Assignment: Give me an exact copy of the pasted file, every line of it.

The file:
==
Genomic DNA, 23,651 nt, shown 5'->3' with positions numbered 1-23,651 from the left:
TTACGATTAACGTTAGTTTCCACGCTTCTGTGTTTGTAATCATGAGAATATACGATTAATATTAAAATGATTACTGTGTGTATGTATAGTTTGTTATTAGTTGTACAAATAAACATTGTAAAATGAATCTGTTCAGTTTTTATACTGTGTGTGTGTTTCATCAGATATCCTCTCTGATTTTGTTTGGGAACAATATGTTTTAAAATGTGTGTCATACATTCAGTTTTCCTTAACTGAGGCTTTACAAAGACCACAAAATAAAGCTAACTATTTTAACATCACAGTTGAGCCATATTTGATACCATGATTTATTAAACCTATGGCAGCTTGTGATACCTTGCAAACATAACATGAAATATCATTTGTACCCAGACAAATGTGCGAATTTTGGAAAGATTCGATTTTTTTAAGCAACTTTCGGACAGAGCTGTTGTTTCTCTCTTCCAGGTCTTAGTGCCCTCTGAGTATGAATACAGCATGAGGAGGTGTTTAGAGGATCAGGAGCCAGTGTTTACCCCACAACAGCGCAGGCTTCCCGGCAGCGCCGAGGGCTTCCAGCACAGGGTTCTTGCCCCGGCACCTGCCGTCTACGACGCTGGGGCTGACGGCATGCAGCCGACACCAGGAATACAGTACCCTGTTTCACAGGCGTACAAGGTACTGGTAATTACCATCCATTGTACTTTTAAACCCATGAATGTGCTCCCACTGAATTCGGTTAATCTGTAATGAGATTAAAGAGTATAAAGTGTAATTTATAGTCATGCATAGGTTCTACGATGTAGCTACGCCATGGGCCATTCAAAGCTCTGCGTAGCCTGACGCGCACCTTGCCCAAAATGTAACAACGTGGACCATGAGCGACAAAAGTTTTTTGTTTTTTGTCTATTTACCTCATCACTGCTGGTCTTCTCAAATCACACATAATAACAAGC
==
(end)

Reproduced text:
Genomic DNA, 23,651 nt, shown 5'->3' with positions numbered 1-23,651 from the left:
TTACGATTAACGTTAGTTTCCACGCTTCTGTGTTTGTAATCATGAGAATATACGATTAATATTAAAATGATTACTGTGTGTATGTATAGTTTGTTATTAGTTGTACAAATAAACATTGTAAAATGAATCTGTTCAGTTTTTATACTGTGTGTGTGTTTCATCAGATATCCTCTCTGATTTTGTTTGGGAACAATATGTTTTAAAATGTGTGTCATACATTCAGTTTTCCTTAACTGAGGCTTTACAAAGACCACAAAATAAAGCTAACTATTTTAACATCACAGTTGAGCCATATTTGATACCATGATTTATTAAACCTATGGCAGCTTGTGATACCTTGCAAACATAACATGAAATATCATTTGTACCCAGACAAATGTGCGAATTTTGGAAAGATTCGATTTTTTTAAGCAACTTTCGGACAGAGCTGTTGTTTCTCTCTTCCAGGTCTTAGTGCCCTCTGAGTATGAATACAGCATGAGGAGGTGTTTAGAGGATCAGGAGCCAGTGTTTACCCCACAACAGCGCAGGCTTCCCGGCAGCGCCGAGGGCTTCCAGCACAGGGTTCTTGCCCCGGCACCTGCCGTCTACGACGCTGGGGCTGACGGCATGCAGCCGACACCAGGAATACAGTACCCTGTTTCACAGGCGTACAAGGTACTGGTAATTACCATCCATTGTACTTTTAAACCCATGAATGTGCTCCCACTGAATTCGGTTAATCTGTAATGAGATTAAAGAGTATAAAGTGTAATTTATAGTCATGCATAGGTTCTACGATGTAGCTACGCCATGGGCCATTCAAAGCTCTGCGTAGCCTGACGCGCACCTTGCCCAAAATGTAACAACGTGGACCATGAGCGACAAAAGTTTTTTGTTTTTTGTCTATTTACCTCATCACTGCTGGTCTTCTCAAATCACACATAATAACAAGC